Rosenwald brought to the company a rational management philosophy and diversified product lines: dry goods, consumer durables, drugs, hardware, furniture, and nearly anything else a farm household could desire. From 1895 to 1907, under Rosenwald’s leadership as Vice President and Treasurer, annual sales of the company climbed from $750,000 to upwards of $50 million. The prosperity of the company and their vision for greater expansion led Sears and Rosenwald to take the company public in 1906, with $40 million in stock. After Sears resigned the presidency in 1908 due to declining health, Rosenwald was named president and remained until 1922 when he became chairman until his death.

After the 1906 reorganization of the Sears company as a public stock corporation by the financial services firm of Goldman Sachs, one of the senior partners, Paul Sachs, often stayed with the Rosenwald family at their home during his many trips to Chicago. Julius Rosenwald and Sachs would often discuss America’s social situation, agreeing that the plight of African Americans was the most serious problem in the United States. The millions in the South had been disenfranchised at the turn of the century and suffered second-class status in a system of Jim Crow segregation.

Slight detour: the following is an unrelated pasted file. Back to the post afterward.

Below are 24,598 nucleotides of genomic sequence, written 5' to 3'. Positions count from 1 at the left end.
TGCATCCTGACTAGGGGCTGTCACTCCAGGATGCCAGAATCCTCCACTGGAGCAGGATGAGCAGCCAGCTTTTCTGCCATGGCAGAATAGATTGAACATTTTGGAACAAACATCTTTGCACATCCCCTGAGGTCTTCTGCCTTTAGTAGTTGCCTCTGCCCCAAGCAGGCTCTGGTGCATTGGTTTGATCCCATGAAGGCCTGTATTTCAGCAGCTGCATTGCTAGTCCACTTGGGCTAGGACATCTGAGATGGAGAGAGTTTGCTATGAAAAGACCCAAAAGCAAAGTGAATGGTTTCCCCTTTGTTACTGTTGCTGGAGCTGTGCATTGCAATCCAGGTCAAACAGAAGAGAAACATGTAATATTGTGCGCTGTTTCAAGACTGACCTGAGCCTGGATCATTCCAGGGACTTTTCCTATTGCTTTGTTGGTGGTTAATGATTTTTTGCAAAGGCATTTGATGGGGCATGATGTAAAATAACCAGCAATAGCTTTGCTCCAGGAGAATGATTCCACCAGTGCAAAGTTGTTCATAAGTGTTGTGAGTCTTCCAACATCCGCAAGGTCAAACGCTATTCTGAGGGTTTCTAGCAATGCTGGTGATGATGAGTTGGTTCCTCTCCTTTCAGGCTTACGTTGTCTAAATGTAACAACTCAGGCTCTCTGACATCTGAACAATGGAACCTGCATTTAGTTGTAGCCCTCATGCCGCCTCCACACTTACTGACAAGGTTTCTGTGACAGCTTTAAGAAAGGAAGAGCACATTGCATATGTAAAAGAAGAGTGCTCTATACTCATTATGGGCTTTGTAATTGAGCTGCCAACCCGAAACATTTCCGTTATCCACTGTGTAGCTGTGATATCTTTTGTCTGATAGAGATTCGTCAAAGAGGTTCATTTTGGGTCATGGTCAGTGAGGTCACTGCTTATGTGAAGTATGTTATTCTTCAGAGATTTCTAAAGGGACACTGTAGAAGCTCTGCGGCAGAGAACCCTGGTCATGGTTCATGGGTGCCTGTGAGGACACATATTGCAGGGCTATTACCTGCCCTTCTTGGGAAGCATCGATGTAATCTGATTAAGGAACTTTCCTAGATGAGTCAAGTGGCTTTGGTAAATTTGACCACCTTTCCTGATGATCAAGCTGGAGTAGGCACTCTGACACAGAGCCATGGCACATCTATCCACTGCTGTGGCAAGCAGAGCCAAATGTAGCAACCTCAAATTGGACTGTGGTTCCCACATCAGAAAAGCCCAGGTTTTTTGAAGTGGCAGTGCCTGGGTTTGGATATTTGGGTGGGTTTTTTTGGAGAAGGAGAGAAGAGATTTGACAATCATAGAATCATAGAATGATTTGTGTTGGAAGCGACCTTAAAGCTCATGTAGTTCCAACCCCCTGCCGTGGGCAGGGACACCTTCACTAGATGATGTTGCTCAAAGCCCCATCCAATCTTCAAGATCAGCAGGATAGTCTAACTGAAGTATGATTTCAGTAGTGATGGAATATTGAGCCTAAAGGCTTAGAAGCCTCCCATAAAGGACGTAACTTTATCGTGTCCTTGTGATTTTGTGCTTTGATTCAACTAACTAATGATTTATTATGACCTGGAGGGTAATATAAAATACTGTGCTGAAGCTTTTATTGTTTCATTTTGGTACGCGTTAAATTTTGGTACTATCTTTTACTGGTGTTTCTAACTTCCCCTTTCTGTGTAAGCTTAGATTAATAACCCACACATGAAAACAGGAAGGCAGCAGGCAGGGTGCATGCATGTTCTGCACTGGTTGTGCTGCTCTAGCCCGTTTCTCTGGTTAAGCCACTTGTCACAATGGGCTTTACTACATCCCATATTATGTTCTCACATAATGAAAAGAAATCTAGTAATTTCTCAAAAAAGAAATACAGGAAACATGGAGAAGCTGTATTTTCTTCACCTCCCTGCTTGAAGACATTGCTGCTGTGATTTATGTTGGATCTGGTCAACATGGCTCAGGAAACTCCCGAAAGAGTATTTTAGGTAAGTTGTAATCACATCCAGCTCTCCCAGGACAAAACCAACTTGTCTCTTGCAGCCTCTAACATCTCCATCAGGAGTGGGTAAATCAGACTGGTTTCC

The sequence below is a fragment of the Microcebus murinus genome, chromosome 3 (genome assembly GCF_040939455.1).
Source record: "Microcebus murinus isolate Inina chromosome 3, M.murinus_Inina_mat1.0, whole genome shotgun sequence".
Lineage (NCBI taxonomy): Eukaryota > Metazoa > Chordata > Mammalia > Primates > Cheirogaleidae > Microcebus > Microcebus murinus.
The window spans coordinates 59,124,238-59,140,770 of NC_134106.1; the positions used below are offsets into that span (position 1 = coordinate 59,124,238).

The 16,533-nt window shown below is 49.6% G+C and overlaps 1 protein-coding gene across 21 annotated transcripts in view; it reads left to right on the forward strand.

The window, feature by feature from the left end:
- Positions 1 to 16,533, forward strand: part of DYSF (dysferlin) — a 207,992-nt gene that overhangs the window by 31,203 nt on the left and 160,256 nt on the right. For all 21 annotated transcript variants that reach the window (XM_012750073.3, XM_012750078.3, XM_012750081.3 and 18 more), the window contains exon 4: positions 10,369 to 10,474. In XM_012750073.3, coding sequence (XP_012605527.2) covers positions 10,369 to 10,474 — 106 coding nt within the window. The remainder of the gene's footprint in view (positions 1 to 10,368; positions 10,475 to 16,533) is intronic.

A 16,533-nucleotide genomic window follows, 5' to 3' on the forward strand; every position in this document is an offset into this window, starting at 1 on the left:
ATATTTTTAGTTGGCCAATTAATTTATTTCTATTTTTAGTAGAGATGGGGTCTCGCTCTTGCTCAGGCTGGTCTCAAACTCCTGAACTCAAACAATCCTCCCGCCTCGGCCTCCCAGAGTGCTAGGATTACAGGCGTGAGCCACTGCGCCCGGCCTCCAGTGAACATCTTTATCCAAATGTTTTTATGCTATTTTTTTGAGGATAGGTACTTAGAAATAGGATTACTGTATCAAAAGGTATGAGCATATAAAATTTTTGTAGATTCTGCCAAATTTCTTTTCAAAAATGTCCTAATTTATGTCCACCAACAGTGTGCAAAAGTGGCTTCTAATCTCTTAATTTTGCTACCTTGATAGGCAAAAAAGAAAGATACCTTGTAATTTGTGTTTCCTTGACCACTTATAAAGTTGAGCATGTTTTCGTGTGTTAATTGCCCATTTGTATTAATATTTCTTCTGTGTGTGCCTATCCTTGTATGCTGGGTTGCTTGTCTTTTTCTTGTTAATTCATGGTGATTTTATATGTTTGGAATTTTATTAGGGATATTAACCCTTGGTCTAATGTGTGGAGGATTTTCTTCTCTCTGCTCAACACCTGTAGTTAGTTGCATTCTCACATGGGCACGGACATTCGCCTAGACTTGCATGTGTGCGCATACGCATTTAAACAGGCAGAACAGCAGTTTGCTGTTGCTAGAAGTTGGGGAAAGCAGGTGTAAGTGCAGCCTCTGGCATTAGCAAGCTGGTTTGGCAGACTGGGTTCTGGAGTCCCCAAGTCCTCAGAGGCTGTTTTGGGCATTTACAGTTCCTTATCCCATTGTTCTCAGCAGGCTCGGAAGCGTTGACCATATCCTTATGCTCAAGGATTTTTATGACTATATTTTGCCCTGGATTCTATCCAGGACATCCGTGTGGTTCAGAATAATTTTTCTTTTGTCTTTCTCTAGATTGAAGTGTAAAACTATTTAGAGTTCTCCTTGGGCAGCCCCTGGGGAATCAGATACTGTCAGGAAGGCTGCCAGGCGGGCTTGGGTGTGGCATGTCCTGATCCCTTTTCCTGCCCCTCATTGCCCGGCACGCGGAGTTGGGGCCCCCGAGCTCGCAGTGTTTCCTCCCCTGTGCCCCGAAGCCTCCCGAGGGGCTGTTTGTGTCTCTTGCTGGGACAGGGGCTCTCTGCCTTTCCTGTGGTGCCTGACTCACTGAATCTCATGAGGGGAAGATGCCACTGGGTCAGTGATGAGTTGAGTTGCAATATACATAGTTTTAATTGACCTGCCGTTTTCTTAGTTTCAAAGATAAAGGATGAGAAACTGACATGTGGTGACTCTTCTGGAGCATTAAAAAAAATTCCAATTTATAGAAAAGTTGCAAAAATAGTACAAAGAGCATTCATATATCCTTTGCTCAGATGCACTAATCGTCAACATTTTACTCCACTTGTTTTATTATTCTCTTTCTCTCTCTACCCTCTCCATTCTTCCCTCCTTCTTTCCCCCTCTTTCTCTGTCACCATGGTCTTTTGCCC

Sachs introduced Rosenwald to Booker T. Washington, the famed educator who in 1881 started as the first principal of the Tuskegee Normal School for Colored Teachers in Alabama. He encouraged Rosenwald, as he had others, to address the poor state of African-American education in the U.S. The need arose from the chronic underfunding of public education for African-American children in the South, as black people had been disenfranchised at the turn of the century and excluded from the political system in that region. Children were required to attend racially segregated and woefully underfunded schools.